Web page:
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The Real Dream Job

Being Grant Paulsen is more than just shoulder chucks from MJ and
bear hugs from LL Cool J and red carpets that lead to green rooms
that he'll share with the stars of Sex and the City.

It isn't just interviewing the Godfather of Soul on your own
national talk show or being interviewed by the other James Brown
for an HBO Real Sports profile. It gets better than long talks
with Cal Ripken Jr. and short walks with Deion Sanders, two Super
Bowl telecasts and five visits to Letterman.

No, the best thing by far about being Grant Paulsen is next Aug.
20, when you're finally old enough to drive and your parents no
longer have to ferry you to FedEx Field every time you want to
kick it with your homey, Redskins linebacker LaVar Arrington.

When I grow down, I want to be Grant Paulsen, the 5'6" high
school sophomore from King George, Va., who has his own national
sports show (on XM Satellite Radio), his own weekly newspaper
column (in the Fredericksburg, Va., Free-Lance Star) and Kwame
Brown on speed-dial.

Like Brown or LeBron James, Grant has enough game to go straight
from high school to the pros. He's a prodigy with a
microphone--Doogie Howser, emcee--who talks shop with Bob Costas
and rides buses with Brian Billick. What stands between him and
his dream job, calling games on Monday Night Football, is less Al
Michaels than Algebra II.

"My parents have always set my priorities straight," Grant says
in his bedroom, with its poster of the Olsen twins and a
champagne cork from the Patriots' first Super Bowl celebration.
"If I want to do my show on Saturday or cover the Redskins on
Sunday, I better do my homework tonight."

At age five Grant wore down the buttons on his bedroom TV and had
to poke a pencil inside the set to switch between ESPN and The
Deuce. At nine he was phoning in football predictions to his
uncle Scott's radio show on WDVE in Pittsburgh before catching
the school bus. At 10 he was a newspaper columnist and a TV
sports reporter for WUSA in Washington, D.C. "He was always
announcing imaginary games in the backseat of the car," says his
mother, Janine.

When Letterman first invited Grant on his show three years ago,
the Paulsens--Mom, dad Dennis, older brothers Ryan and Sean and
younger sister Nicole--all piled into their blue Aerostar and
drove straight to the swankest hotel they'd ever seen. "My sister
and I kept spinning and spinning in that thing that goes around
in a circle," Grant says of the hotel's revolving door.

"It was The Clampetts Go to New York," Dennis says, sighing.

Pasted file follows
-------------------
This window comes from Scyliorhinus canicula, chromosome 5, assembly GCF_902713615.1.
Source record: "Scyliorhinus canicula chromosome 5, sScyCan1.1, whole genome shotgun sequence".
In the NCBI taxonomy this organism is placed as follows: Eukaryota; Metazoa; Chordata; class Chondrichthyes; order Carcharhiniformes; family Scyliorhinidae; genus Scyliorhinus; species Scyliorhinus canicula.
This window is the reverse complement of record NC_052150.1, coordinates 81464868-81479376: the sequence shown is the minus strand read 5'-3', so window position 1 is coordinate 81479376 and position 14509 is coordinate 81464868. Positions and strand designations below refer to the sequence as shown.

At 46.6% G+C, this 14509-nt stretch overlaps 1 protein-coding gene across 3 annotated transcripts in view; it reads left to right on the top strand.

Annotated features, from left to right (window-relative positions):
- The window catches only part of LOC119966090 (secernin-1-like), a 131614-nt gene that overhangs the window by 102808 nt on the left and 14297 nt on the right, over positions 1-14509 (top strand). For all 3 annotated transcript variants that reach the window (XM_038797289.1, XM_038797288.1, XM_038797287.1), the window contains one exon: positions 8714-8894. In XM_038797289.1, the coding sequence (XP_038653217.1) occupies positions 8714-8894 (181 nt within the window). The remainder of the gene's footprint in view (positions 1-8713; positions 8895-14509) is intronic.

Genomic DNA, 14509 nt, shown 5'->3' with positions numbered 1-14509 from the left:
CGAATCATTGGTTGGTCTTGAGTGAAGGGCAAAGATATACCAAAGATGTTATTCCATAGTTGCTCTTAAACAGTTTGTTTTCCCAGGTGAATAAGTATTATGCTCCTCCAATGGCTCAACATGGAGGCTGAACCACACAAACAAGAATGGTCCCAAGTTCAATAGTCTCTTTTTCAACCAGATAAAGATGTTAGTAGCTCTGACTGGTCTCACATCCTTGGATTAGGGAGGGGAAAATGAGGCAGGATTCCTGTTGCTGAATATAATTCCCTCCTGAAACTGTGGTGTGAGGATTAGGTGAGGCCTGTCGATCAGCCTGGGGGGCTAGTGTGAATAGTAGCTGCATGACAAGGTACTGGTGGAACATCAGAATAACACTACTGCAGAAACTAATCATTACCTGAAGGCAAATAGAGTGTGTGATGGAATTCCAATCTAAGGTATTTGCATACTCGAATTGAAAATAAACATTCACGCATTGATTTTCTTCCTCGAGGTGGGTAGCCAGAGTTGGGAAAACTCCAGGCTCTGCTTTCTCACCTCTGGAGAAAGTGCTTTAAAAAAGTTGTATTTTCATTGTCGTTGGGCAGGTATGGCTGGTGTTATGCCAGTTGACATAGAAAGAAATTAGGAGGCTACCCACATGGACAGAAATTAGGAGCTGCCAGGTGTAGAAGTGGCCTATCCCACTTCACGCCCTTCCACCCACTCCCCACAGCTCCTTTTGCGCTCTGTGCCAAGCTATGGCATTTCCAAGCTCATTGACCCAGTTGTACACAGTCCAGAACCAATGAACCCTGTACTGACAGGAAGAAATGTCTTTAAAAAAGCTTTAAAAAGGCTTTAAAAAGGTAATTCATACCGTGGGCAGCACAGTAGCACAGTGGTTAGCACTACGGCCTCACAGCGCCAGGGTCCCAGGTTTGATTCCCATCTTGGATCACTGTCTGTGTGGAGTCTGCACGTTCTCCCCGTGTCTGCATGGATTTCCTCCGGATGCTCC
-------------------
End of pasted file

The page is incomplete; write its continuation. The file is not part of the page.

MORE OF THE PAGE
"A limousine took us to the Ed Sullivan Theater, and I was
pushing buttons inside and glasses were coming out of a panel,"
says Grant. "When we got there, fans were holding magazines that
they wanted autographed. My brother Ryan was the first one out of
the limo, and you just heard this big sigh--'Oh, nooo'--because
everyone was waiting for Kristin Davis from Sex and the City."

With his impressive sports acumen and his preternatural charm,
Grant killed on Letterman, who sent him to Super Bowl XXXVI in
New Orleans. When he met Joe Montana and Franco Harris there, he
couldn't help but blurt, "How 'bout an autograph?" The two said,
"Sure." And so Grant produced a pen and notepad and said
innocently, "Who should I make it out to?" He was 13. ("I don't
really ask for autographs," he says of the gag. "It's

The next year ABC sent him to San Diego for the Super Bowl
pregame show. But his real sports reporter's rite of passage had
come years earlier, when he was blown off by Albert Belle. "He
was eating pudding in the Orioles' locker room," says Grant, "and
he just started flapping his hand at me to go away."

Everyone else in sports seeks him out. When Grant was 11, his
father, a contractor who goes to games with him, couldn't find
Grant at Camden Yards. "I walked into the Orioles' clubhouse,"
recalls Dennis, "and there's my son, sitting in a chair, talking
baseball with Cal Ripken Jr."

Whenever Grant was unable to see around a throng of reporters at
Deion Sanders's locker, Prime Time would part the sea of cameras
in the Redskins' locker room and pull the kid to his side before
entertaining questions.

"Whaddya got for me, buddy?" Michael Jordan asked Grant, gently
grabbing his shoulder in a postgame press scrum in Washington.
The kid's perceptive question--was MJ inspired by the attendance
of his children that night?--elicited a thoughtful reply from
Jordan that began, "I was hoping someone would ask me that."

Now athletes are eager to appear on Grant's weekly two-hour radio
show, which he does live every Saturday from an XM studio in
Washington. When Grant came home from school last week to see
that linebacker Micheal Barrow had been released by the Giants,
he recalled what four-time guest Michael Strahan once told him:
that teammates call Barrow "Powdered Donuts" because his face
becomes spangled with spittle when he talks, as if sprinkled with
confectioner's sugar.

Which is to say, Grant Paulsen already has a better Rolodex, job,
voice, vocabulary and career than most of us, which raises the
question: Where does he go from here? "Journalism II, Biology,
Theater and Math," he says. It is, after all, a school day.


A high school sophomore, Paulsen talks shop with Bob Costas and
has Kwame Brown on speed-dial.